A listing of runtime parameter values
A listing of some basic measurements regarding the amount of available memory used by mutations during the simulation.
A listing of the total numbers of mutations entered, lost, fixed, and finally polymorphic. Also shown is the fixation rate for each class of mutation since the time that measurements began. Note that the fixation rate for neutral mutations should be close to the population neutral mutation rate as given with the '-U' term..
A table of mean heterozygosities, Watterson's estimate of the population mutation rate (Watterson, 1975),and Tajima's D (Tajima, 1989) for a sample, all for each class of polymorphism,
If there are multiple populations and migration, then a series of tables are generated:
The mean, among measurements, of the variance in fitness among populations.
The mean variance in heterozygosity of different polymorphism classes among populations.
The average number of shared polymorphisms, exclusive polymorphisms, and fixed differences between pairs of populations.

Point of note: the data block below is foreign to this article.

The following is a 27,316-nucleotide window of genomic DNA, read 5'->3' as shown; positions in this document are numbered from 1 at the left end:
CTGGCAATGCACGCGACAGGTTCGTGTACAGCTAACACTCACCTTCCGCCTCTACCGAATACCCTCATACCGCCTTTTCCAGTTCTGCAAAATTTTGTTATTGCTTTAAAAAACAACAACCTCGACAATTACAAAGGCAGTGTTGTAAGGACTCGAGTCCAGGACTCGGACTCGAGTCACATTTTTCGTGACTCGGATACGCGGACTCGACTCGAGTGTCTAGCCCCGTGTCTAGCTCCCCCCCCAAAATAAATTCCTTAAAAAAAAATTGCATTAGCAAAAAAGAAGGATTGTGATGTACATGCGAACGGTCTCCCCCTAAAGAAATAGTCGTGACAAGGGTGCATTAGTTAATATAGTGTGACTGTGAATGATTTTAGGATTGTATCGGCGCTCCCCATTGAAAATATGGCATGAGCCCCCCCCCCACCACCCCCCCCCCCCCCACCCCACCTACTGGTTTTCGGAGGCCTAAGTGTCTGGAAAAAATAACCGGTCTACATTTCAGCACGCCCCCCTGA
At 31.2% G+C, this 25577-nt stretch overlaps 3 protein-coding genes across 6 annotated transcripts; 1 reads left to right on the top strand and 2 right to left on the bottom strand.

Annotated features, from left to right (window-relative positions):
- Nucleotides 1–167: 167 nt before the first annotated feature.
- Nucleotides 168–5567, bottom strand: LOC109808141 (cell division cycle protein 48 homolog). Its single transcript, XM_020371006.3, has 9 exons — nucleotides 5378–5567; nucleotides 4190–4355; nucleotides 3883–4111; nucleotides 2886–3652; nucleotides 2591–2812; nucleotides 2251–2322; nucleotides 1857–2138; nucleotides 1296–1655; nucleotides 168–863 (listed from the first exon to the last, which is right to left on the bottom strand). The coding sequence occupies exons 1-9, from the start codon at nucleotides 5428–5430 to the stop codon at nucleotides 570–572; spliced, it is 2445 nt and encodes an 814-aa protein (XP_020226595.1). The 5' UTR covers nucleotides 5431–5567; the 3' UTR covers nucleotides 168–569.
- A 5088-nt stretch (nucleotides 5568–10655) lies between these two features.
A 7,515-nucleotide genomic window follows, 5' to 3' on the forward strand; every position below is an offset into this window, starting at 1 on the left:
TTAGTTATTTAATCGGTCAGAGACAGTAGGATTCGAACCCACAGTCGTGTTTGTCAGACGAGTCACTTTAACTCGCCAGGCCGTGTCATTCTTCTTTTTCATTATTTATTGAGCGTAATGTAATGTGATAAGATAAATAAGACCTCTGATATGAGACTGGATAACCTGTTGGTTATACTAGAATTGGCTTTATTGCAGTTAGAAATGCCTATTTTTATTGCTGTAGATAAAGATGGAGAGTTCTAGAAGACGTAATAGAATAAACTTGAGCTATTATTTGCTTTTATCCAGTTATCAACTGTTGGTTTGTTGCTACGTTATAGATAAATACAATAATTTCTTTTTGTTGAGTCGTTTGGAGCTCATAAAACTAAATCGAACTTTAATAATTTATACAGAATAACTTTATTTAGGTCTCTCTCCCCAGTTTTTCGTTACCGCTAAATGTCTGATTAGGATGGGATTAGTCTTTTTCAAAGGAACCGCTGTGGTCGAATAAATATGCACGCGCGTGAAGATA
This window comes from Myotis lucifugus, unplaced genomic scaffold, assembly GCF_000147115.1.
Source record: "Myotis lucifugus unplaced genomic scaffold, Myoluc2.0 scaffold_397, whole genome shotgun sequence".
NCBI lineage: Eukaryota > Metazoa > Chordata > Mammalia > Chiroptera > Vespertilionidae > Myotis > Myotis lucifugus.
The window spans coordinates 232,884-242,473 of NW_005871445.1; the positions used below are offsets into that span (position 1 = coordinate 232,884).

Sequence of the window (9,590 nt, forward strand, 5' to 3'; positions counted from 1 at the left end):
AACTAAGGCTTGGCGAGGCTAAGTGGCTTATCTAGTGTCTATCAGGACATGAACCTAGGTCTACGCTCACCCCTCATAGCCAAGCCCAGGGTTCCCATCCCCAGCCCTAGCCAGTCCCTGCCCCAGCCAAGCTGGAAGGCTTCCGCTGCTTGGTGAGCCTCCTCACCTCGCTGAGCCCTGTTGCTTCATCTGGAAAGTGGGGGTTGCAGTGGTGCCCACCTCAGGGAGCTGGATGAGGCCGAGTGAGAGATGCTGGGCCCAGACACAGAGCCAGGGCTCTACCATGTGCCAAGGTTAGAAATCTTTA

Mean heterozygosities within and between populations, mean Fst estimates and mean Nm estimates, according to Hudson, Slatkin and Maddison (1992). When the migration rate is on the order of 1, there is a general expectation that Nm should be close to the migration rate between subpopulations.
Tables (one for each class of polymorphism) of mean fitness and heterozygosity values for different fitness classes. At each measurement, all of the zygotes in the population are ranked by their fitness and sorted into evenly sized bins. The number of bins is determined by population size such that there are not less than 5 zygotes per bin and not more than 50 bins. Mean values of individual bins are determined from all of the measurements made over the course of the simulation. The tables lists:
The average location in the fitness distribution
The mean fitness within each bin
The mean fitness within a bin as a percentage of the mean of the population.
The mean observed heterozygosity within each bin.
The mean observed heterozygosity within each bin as a percentage of the overall heterozygosity for the population.
The mean value of Tajima's D for a sample from each bin for that polymorphism class.
If Linkage Disequilibrium Analyses were invoked then the following information is provided for each type of polymorphism class and each LD measure: